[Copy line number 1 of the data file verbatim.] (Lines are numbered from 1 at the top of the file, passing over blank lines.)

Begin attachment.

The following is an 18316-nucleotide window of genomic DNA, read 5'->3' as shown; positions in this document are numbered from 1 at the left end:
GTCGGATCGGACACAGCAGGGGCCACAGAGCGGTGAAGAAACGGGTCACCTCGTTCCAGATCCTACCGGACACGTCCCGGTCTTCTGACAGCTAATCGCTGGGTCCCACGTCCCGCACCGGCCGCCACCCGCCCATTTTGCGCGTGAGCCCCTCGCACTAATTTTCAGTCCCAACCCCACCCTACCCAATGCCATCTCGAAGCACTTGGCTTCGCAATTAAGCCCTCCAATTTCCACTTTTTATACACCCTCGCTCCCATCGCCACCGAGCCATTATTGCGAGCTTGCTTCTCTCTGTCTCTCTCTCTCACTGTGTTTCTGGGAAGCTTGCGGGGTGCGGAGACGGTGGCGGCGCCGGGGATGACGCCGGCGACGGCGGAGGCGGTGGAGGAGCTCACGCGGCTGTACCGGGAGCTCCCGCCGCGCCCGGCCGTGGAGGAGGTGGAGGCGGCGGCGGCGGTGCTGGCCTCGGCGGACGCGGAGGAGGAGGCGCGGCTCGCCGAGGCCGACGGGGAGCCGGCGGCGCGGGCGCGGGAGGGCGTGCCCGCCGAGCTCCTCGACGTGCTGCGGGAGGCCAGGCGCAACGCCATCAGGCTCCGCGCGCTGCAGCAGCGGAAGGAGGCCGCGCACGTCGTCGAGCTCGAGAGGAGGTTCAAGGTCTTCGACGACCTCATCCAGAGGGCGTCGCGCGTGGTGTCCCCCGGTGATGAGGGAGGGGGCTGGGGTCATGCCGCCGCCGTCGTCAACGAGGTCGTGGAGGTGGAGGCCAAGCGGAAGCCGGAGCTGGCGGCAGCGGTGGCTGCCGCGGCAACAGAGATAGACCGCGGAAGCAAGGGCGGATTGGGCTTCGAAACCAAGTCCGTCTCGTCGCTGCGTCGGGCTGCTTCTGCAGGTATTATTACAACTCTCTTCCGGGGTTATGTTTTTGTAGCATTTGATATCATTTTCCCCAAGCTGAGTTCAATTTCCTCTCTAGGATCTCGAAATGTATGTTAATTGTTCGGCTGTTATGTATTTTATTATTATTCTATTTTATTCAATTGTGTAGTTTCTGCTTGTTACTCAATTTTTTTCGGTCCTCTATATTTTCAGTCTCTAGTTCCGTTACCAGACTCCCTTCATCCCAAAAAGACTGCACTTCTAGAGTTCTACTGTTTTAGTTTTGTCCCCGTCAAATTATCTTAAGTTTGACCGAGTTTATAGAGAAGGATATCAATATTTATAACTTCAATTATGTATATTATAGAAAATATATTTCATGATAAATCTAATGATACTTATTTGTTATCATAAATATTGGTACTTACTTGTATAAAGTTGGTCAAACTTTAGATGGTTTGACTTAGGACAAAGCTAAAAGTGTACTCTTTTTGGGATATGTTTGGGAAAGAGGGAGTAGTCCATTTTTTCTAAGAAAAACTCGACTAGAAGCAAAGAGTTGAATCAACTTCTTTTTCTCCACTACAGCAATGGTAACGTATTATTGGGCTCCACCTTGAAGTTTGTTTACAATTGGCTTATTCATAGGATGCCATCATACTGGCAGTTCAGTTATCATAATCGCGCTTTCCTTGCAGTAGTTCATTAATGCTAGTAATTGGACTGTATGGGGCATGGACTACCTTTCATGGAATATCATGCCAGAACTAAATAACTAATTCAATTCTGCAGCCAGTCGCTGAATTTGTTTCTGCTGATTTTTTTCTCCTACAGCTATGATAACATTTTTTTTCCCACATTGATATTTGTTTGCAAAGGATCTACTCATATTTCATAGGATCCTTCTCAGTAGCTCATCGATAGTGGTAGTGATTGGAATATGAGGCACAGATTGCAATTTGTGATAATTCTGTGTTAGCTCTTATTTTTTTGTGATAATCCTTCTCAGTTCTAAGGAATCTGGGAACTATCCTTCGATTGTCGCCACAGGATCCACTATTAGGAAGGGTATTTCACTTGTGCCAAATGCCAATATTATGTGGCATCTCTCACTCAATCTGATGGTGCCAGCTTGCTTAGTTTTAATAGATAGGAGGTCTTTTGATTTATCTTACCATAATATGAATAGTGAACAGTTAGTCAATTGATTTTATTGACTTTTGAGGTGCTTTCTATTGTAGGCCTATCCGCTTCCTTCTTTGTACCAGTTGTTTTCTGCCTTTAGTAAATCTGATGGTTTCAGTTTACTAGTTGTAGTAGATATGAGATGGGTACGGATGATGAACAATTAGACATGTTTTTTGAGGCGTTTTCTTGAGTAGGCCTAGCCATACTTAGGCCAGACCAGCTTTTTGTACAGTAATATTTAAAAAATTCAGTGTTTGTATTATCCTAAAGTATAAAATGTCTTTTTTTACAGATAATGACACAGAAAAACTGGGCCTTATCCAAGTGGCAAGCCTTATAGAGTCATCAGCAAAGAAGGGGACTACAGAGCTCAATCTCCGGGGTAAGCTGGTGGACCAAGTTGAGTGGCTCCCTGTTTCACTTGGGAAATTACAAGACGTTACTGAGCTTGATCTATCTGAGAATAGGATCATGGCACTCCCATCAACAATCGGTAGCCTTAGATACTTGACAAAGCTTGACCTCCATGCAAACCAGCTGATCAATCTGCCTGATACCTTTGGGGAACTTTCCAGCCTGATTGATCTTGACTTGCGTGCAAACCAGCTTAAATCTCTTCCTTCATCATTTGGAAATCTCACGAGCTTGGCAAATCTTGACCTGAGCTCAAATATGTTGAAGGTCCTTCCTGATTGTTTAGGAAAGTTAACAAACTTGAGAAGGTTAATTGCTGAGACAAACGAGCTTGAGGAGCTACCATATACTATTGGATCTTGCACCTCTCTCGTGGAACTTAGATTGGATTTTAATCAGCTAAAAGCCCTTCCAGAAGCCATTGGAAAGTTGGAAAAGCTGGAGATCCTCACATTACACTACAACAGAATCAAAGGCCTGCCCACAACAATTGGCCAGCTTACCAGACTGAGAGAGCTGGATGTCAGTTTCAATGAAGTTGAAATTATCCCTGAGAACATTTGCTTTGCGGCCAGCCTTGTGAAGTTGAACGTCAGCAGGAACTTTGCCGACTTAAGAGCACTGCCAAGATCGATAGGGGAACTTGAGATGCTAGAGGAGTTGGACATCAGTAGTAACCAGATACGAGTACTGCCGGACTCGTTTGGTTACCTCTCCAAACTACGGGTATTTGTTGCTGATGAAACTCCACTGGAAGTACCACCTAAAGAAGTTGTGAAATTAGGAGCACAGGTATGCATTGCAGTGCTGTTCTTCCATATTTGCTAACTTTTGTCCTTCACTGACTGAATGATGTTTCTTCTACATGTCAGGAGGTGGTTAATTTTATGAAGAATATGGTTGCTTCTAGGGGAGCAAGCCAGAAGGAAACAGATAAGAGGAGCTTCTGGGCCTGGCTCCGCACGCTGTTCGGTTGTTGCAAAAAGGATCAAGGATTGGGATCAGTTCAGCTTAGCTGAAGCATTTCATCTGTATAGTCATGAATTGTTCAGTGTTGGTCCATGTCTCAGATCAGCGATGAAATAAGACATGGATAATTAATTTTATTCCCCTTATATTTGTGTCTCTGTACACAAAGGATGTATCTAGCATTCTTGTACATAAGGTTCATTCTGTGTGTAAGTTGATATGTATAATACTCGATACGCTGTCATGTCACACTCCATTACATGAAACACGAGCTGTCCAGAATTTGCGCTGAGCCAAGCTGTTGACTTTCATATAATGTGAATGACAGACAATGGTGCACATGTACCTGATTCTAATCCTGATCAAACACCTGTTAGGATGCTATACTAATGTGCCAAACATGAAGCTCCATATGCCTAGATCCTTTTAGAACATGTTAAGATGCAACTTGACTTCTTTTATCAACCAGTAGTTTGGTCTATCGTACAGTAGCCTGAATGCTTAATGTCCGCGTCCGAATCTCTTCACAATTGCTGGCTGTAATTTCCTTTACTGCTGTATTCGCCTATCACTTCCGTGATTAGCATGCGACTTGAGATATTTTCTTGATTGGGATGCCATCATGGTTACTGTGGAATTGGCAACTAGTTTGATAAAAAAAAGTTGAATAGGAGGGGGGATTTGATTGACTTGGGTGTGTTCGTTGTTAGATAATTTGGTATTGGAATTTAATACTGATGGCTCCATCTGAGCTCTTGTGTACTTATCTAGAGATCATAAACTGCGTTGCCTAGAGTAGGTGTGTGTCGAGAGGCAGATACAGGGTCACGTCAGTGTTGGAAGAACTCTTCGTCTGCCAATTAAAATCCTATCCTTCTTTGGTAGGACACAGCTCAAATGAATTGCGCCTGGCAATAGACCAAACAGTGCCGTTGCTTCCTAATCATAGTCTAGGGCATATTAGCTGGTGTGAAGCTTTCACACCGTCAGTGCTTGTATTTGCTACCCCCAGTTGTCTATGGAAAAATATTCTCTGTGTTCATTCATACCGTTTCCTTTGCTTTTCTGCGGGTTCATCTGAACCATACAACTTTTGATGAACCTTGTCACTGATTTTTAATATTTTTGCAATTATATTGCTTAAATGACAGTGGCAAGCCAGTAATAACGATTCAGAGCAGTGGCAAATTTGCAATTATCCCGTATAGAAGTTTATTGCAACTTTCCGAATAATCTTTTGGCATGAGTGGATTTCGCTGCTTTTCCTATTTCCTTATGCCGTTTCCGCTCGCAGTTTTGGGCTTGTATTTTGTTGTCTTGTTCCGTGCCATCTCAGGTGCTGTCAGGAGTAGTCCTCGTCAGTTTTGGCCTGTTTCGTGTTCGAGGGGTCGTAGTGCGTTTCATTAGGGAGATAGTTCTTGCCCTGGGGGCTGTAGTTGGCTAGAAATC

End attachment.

The following is an 18316-nucleotide window of genomic DNA, read 5'->3' as shown; positions in this document are numbered from 1 at the left end: